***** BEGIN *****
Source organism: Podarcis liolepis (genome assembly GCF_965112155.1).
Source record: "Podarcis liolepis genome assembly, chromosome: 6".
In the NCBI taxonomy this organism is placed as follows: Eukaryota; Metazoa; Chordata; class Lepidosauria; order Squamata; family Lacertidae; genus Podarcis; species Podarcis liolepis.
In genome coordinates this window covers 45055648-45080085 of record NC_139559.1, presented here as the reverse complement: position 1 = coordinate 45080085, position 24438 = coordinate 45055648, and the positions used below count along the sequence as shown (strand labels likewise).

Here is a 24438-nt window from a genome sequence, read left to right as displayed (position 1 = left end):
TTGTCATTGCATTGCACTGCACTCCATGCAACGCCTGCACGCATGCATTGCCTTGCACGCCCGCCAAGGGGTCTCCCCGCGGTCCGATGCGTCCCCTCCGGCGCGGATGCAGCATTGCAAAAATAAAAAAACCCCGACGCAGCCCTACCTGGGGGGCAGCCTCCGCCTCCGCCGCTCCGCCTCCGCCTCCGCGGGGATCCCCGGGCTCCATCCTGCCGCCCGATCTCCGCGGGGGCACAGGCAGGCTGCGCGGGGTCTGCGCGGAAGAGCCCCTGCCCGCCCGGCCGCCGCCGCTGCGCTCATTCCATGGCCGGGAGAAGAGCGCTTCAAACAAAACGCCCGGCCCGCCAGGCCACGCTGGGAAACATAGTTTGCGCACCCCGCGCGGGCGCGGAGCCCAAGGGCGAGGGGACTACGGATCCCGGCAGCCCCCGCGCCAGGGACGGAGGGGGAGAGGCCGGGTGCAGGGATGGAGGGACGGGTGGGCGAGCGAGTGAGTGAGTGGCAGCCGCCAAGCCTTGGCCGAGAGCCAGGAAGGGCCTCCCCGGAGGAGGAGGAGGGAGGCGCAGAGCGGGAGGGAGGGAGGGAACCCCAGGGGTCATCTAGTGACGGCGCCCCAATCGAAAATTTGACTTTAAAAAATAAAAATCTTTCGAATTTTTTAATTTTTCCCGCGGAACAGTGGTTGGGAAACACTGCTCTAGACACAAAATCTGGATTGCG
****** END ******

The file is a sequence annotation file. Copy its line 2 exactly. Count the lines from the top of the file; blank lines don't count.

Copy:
Source record: "Podarcis liolepis genome assembly, chromosome: 6".